Yoshikawa and cols. (34) reported that PPF, a type III-IV specific PDEI, although decreasing in a dose-dependent manner the production of the inflammatory cytokines TNF-α, IL-1 and IL-6 by LPS-activated microglial cells in vitro, increased up to three times the production of IL-10, an inhibitory cytokine, which is recognized to impair cytokine production of Th1 lymphocytes. Besides IL-10 also inhibits the activation of macrophages and microglia induced by IFN-δ (34).

It has been hypothesized that inflammatory mediators could create a detrimental environment to myelin and myelinogenic cells with potentially damaging molecules to the neural tissue. Products secreted by macrophages, lymphocytes and astrocytes during the inflammatory reaction to EB may exacerbate the direct damaging effects induced by the gliotoxin. In such context the anti-inflammatory and antioxidant effects performed by PPF may be supportive to myelin repair even in diabetic rats, whose remyelinating capacity is undoubtedly compromised.

A Ca++ – dependent and excessive activation of glial cells is involved in neuroinflammation. In cultured microglial cells, several days’ treatment with adenosine agonists or PPF increased apoptosis in activated microglial cells and strongly inhibited the secretion of pro-inflammatory substances and the formation of ROS, as well as their transformation into macrophages after injury (31,32). Probably by affecting Ca++ - and cAMP-dependent molecular signaling pathways, PPF stimulates the production of trophic factors in astrocytes, apparently avoiding a harmful and secondary astrocytic activation caused by previous microglial up-regulation.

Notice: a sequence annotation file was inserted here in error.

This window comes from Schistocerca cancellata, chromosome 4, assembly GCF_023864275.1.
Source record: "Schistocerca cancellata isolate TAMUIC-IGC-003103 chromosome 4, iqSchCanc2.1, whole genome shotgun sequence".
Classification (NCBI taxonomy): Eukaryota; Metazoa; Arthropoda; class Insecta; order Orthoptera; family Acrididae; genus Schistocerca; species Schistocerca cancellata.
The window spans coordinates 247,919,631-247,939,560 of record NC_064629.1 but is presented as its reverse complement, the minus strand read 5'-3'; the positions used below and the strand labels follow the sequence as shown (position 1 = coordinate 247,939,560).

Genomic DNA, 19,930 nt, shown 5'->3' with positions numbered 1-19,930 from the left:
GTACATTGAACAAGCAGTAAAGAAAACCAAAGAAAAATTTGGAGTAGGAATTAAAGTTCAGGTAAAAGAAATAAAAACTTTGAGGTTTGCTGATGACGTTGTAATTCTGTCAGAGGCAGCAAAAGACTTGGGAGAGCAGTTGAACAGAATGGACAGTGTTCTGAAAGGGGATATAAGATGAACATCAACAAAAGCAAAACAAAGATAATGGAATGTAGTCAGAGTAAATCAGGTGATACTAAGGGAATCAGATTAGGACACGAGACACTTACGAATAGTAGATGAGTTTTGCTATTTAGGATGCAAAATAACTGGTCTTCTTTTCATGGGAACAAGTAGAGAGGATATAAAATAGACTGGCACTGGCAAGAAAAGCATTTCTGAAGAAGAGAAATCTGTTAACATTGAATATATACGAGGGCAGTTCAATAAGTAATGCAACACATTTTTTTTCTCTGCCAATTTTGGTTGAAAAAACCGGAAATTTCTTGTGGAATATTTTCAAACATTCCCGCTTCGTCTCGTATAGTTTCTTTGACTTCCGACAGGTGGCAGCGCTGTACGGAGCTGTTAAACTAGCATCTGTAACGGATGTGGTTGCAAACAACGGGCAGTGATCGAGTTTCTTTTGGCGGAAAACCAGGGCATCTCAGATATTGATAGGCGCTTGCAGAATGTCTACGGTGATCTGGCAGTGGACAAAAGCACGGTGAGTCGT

Diabetic rats treated with PPF presented lesions that resembled those observed with cyclosporine treatment following streptozotocin-induced diabetes (24), with a higher density of oligodendrocytes over the edges of the lesions and increased remyelination. The precise mechanisms by which the beneficial effects of PPF occur in diabetic rats remain obscure, although it has been believed that drugs that elevate extracellular adenosine and/or block the degradation of cyclic nucleotides, like PPF, may explain the improvement of remyelination.


This study was supported by National Counsel of Technological and Scientific Development (CNPq).


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Received: May 17, 2014; Accepted: October 16, 2014

Correspondence to: Eduardo Fernandes Bondan. Rua Caconde, 125/51. 01425-011 – São Paulo, SP, Brazil.

Disclosure: no potential conflict of interest relevant to this article was reported.